[Beowulf] Home beowulf - NIC latencies

Vincent Diepeveen diep at xs4all.nl
Fri Feb 4 11:39:12 PST 2005

At 17:31 4-2-2005 +0000, Ashley Pittman wrote:
>On Fri, 2005-02-04 at 13:35 +0100, Vincent Diepeveen wrote:
>> At 00:29 4-2-2005 -0800, Bill Broadley wrote:
>> >On Thu, Feb 03, 2005 at 04:53:27AM +0100, Vincent Diepeveen wrote:
>> >> Good morning!
>> >> 
>> >> With the intention to run my chessprogram on a beowulf to be constructed
>> >> here (starting with 2 dual-k7 machines here) i better get some good
>> >> on which network to buy. Only interesting thing is how fast each node
>> >> read out 64 bytes randomly from RAM of some remote cpu. All nodes do
>> >> simultaneously.
>> >
>> >Is there any way to do this less often with a larger transfer?  
>> >If you
>> >wrote a small benchmark that did only that (send 64 bytes randomly
>> >from a large array in memory) and make it easy to download, build, run,
>> >and report results, I suspect some people would.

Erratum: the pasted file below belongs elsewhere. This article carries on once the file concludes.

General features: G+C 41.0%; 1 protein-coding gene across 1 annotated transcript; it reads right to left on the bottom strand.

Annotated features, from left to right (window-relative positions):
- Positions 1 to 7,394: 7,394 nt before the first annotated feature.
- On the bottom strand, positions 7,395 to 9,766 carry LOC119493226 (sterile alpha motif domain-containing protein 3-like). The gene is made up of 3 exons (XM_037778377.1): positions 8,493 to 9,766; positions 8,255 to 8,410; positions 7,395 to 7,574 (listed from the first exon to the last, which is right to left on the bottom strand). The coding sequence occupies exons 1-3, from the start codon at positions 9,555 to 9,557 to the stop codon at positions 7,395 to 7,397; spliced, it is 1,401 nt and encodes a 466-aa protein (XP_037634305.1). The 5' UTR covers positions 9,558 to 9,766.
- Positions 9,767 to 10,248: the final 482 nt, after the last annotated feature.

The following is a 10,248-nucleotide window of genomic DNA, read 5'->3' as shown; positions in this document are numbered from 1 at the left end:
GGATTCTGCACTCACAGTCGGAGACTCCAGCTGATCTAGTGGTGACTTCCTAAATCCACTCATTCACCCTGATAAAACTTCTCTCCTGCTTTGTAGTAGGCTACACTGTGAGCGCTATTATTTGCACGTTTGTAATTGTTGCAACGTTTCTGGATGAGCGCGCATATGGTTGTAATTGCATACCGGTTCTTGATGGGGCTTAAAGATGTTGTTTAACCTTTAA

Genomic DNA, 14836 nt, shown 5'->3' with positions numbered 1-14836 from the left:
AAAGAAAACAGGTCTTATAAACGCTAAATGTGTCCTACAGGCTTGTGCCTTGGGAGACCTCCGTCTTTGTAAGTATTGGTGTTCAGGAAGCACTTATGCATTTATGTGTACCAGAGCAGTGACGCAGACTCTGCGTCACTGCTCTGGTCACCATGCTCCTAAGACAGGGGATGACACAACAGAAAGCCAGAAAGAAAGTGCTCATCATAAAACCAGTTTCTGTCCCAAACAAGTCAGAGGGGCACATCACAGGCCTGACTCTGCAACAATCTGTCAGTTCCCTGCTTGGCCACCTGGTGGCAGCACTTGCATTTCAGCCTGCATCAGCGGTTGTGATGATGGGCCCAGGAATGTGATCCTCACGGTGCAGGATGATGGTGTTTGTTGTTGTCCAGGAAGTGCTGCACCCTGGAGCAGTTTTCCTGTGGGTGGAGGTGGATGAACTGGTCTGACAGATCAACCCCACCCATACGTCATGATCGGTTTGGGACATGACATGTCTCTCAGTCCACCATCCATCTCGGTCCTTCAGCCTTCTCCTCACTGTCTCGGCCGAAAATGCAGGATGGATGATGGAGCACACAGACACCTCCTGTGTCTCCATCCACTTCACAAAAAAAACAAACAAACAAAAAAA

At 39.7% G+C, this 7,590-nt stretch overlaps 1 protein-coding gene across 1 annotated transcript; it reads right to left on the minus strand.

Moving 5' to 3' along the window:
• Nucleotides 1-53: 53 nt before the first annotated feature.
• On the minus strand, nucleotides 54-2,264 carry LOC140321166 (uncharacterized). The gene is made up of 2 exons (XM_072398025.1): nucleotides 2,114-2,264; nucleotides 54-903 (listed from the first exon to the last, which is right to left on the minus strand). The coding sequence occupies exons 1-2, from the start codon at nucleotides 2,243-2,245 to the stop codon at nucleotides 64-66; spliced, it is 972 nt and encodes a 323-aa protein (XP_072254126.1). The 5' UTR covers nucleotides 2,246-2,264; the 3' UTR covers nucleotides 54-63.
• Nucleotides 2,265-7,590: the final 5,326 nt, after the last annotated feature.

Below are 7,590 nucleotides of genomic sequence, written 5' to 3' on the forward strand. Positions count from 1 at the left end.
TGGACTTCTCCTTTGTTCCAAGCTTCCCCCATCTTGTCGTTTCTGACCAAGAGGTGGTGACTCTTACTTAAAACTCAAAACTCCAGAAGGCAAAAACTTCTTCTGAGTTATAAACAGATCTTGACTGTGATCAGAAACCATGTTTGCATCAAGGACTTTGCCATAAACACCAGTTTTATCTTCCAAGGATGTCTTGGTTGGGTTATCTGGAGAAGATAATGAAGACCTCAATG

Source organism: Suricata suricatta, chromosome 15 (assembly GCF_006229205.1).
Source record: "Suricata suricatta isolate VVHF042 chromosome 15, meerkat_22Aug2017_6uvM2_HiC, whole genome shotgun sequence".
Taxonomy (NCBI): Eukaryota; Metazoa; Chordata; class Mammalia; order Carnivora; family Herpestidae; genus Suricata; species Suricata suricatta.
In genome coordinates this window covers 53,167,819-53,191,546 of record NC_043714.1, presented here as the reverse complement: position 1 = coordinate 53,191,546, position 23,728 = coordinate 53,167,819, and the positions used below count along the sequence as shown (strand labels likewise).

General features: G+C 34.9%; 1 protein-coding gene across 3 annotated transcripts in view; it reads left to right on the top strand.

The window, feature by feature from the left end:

>> One way pingpong with 64 bytes will do great.

>pingpong is not really the same, adding a random element can slow down
>comms and ideally it sounds like you want a one-sided operation.
>Perhaps you should look at tabletoy (cray shmem) or gups (MPI) as a

Thank you for your answer, I indeed investigated quadrics cards
intensively. Ask your college Daniel Kidger. 

The shmem is an ideal solution for what searching algorithms are doing.

Regrettably seems no one is willing to sell old quadrics cards (QM400).

>> CPU's are 100% busy and after i know how many times a second the network
>> can handle in theory requests i will do more probes per second to the
>> hashtable. The more probes i can do the better for the game tree search.
>Are you overlapping comms and compute or doing blocking reads?  If you
>are overlapping then the issue rate for reads is more important than the
>raw latency.

A node (chessposition in this case) eats on average 10 us. sometimes that's
50us other times it's 1us. That's the time a cpu is busy calculating a
chesstechnical value how good the position is applying human chesspatterns.